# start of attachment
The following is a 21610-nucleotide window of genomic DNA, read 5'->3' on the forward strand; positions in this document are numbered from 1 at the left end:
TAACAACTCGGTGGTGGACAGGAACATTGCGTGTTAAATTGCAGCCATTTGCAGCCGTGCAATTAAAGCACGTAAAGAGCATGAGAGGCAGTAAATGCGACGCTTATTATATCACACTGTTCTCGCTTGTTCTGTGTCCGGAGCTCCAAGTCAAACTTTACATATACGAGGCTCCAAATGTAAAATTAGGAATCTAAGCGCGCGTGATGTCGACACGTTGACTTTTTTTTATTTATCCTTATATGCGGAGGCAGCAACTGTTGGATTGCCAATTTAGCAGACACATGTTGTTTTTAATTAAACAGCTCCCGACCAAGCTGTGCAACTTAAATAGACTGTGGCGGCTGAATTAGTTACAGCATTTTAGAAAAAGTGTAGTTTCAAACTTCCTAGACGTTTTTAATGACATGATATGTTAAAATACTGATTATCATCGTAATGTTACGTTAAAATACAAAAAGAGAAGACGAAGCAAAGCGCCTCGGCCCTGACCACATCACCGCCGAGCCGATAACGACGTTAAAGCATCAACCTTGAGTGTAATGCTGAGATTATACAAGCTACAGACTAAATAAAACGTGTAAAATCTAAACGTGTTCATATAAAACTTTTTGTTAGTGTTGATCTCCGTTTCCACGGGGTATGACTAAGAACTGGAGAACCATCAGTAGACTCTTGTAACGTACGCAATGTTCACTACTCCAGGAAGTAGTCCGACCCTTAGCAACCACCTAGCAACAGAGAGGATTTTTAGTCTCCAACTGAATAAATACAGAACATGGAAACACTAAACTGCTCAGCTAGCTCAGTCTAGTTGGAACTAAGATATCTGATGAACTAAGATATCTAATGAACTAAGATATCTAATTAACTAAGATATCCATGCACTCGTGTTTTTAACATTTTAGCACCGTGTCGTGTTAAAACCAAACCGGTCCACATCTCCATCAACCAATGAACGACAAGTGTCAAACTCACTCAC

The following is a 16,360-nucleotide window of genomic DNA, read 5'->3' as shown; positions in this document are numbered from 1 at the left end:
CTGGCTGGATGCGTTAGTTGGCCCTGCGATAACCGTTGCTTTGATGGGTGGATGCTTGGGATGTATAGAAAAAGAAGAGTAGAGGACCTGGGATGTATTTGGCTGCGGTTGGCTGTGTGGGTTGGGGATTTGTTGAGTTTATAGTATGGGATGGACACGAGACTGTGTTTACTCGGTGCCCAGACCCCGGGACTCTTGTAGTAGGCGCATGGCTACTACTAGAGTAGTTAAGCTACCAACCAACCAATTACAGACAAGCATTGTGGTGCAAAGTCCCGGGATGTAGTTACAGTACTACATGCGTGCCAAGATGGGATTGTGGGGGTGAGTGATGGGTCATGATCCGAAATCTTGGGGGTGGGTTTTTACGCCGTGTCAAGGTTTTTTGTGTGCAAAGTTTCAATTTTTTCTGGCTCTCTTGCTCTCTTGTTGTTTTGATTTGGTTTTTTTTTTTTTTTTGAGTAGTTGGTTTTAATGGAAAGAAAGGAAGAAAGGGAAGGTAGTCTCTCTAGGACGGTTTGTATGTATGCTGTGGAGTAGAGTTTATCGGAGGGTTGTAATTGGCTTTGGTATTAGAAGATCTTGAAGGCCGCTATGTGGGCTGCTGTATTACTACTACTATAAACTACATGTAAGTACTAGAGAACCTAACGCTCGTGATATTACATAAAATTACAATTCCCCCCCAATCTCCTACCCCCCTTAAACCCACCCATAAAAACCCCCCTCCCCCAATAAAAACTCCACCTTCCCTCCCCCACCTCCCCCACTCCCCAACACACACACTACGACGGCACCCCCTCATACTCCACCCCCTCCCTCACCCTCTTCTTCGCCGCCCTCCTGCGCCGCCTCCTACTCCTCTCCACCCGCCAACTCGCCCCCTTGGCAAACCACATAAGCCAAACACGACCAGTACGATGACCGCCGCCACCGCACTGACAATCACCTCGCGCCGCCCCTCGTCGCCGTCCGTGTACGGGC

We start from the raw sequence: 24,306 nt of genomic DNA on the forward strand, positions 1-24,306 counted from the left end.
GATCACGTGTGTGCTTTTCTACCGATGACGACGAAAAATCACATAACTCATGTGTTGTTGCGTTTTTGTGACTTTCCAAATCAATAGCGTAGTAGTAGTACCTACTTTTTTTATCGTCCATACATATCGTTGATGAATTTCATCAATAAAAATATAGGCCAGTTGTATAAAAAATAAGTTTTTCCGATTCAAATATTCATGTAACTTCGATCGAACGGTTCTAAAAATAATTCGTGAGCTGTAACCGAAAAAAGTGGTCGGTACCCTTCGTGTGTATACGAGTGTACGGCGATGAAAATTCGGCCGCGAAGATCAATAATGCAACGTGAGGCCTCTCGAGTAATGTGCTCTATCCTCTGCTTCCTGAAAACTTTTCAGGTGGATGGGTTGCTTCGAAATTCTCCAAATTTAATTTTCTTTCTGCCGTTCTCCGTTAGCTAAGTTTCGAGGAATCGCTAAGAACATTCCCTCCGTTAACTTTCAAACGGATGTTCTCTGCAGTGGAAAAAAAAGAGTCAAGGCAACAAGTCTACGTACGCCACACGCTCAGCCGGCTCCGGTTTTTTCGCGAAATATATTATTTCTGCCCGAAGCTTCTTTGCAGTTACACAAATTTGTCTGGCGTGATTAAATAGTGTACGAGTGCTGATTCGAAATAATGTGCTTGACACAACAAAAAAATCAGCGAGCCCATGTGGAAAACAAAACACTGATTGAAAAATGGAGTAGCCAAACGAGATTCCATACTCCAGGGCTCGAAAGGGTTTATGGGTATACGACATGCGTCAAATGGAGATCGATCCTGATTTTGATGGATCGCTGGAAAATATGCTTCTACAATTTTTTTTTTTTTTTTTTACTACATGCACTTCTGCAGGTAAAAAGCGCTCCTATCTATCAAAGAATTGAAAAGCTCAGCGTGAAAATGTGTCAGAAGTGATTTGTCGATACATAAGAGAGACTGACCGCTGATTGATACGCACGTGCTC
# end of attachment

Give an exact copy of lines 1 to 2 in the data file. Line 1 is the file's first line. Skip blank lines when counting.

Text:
The following is a 21610-nucleotide window of genomic DNA, read 5'->3' on the forward strand; positions in this document are numbered from 1 at the left end:
TAACAACTCGGTGGTGGACAGGAACATTGCGTGTTAAATTGCAGCCATTTGCAGCCGTGCAATTAAAGCACGTAAAGAGCATGAGAGGCAGTAAATGCGACGCTTATTATATCACACTGTTCTCGCTTGTTCTGTGTCCGGAGCTCCAAGTCAAACTTTACATATACGAGGCTCCAAATGTAAAATTAGGAATCTAAGCGCGCGTGATGTCGACACGTTGACTTTTTTTTATTTATCCTTATATGCGGAGGCAGCAACTGTTGGATTGCCAATTTAGCAGACACATGTTGTTTTTAATTAAACAGCTCCCGACCAAGCTGTGCAACTTAAATAGACTGTGGCGGCTGAATTAGTTACAGCATTTTAGAAAAAGTGTAGTTTCAAACTTCCTAGACGTTTTTAATGACATGATATGTTAAAATACTGATTATCATCGTAATGTTACGTTAAAATACAAAAAGAGAAGACGAAGCAAAGCGCCTCGGCCCTGACCACATCACCGCCGAGCCGATAACGACGTTAAAGCATCAACCTTGAGTGTAATGCTGAGATTATACAAGCTACAGACTAAATAAAACGTGTAAAATCTAAACGTGTTCATATAAAACTTTTTGTTAGTGTTGATCTCCGTTTCCACGGGGTATGACTAAGAACTGGAGAACCATCAGTAGACTCTTGTAACGTACGCAATGTTCACTACTCCAGGAAGTAGTCCGACCCTTAGCAACCACCTAGCAACAGAGAGGATTTTTAGTCTCCAACTGAATAAATACAGAACATGGAAACACTAAACTGCTCAGCTAGCTCAGTCTAGTTGGAACTAAGATATCTGATGAACTAAGATATCTAATGAACTAAGATATCTAATTAACTAAGATATCCATGCACTCGTGTTTTTAACATTTTAGCACCGTGTCGTGTTAAAACCAAACCGGTCCACATCTCCATCAACCAATGAACGACAAGTGTCAAACTCACTCAC